The Eighth Circuit drew attention to the comparative complexity of the transactions, noting that prior cases in both the Eleventh Circuit and the Ninth Circuit had determined that LKEs were structured to avoid the purposes of Code Sec. 1031(f) in part because of their unnecessary complexity and unnecessary parties involved in the transaction. Each of the transactions involved an intricate interplay between at least five parties: North Central, Accruit, Butler Machinery, Caterpillar, and the third party who bought North Central's used equipment. Although North Central, Caterpillar, and the third-party customer were indisputably necessary for the sales and purchase transactions to occur, the court believed Butler Machinery and Accruit were not.

The court questioned why Butler Machinery was involved in the transactions at all as North Central had acknowledged that Butler Machinery functioned as a passthrough for both the cash and the property. North Central proffered several alternative reasons for Butler Machinery's involvement, including that it made the transactions administratively easier and more efficient.

However, the court dismissed those arguments, noting that North Central could have placed the orders with Caterpillar directly; injecting Butler Machinery into the transactions added unnecessary inefficiencies and complexities, including additional transfers of payment and property. Instead, the court believed the more plausible explanation for Butler Machinery's involvement was that it financially benefitted from what amounted to six-month, interest-free loans under the financing terms.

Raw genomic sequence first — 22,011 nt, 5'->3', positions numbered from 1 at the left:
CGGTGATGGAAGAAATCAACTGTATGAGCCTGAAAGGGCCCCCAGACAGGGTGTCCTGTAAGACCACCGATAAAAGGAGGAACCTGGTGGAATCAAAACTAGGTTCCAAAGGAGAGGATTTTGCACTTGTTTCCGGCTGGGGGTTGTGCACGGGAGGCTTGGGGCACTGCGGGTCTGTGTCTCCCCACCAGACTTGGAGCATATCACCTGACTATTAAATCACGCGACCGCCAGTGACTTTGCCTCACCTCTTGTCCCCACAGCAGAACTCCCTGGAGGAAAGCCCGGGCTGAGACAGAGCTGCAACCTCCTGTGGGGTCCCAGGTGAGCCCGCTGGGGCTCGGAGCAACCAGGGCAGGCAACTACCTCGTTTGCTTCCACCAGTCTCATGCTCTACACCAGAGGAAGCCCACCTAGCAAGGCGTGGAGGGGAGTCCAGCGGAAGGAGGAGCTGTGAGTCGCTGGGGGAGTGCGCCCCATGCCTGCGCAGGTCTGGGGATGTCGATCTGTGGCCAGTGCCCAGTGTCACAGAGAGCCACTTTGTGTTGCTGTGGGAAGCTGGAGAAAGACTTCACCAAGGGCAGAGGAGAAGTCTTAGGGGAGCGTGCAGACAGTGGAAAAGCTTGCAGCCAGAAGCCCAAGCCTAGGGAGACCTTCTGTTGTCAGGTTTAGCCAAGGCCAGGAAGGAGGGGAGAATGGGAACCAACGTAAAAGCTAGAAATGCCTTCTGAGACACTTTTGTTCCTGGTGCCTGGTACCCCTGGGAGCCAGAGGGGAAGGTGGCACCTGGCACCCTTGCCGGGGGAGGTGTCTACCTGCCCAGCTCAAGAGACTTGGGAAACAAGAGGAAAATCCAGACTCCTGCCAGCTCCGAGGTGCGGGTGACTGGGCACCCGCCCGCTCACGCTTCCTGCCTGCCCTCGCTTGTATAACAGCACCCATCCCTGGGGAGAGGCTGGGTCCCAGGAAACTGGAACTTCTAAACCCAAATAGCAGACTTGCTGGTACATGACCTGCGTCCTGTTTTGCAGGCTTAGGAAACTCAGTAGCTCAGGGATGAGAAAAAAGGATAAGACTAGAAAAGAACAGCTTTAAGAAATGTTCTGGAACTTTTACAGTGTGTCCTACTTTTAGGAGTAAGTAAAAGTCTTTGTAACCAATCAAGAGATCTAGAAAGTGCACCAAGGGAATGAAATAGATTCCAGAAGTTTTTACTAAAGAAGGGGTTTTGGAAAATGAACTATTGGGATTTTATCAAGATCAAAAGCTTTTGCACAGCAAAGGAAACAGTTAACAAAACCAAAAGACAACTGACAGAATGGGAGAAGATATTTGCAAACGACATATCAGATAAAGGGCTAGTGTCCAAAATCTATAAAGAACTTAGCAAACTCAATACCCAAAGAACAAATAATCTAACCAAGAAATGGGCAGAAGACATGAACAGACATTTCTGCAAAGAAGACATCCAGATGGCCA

The court found Butler Machinery was not necessary to the transactions yet possessed significant, unearmarked cash proceeds as a result of the transactions.

The court found that Accruit was also an unnecessary party as Butler Machinery and North Central could have exchanged property directly with each other. This unnecessary layer of complexity supported finding that the exchanges were structured to sidestep Code Sec. 1031(f), because if Butler Machinery and North Central exchanged the property directly with each other, they, as related parties, would have to hold the exchanged-for property for two years before the exchanges could qualify for nonrecognition treatment.

Because North Central could have achieved the same property dispositions via a much simpler method, the Circuit Court believed the transactions took their peculiar structure for no purpose other than to avoid Code Sec. 1031(f) and upheld the district court's determination, denying like- kind-exchange treatment for the transactions.

For a discussion of like-kind-exchanges, see Parker Tax ¶113,100. (Staff Editor Parker Tax Publishing)

Disclaimer: This publication does not, and is not intended to, provide legal, tax or accounting advice, and readers should consult their tax advisors concerning the application of tax laws to their particular situations. This analysis is not tax advice and is not intended or written to be used, and cannot be used, for purposes of avoiding tax penalties that may be imposed on any taxpayer. The information contained herein is general in nature and based on authorities that are subject to change. Parker Tax Publishing guarantees neither the accuracy nor completeness of any information and is not responsible for any errors or omissions, or for results obtained by others as a result of reliance upon such information. Parker Tax Publishing assumes no obligation to inform the reader of any changes in tax laws or other factors that could affect information contained herein.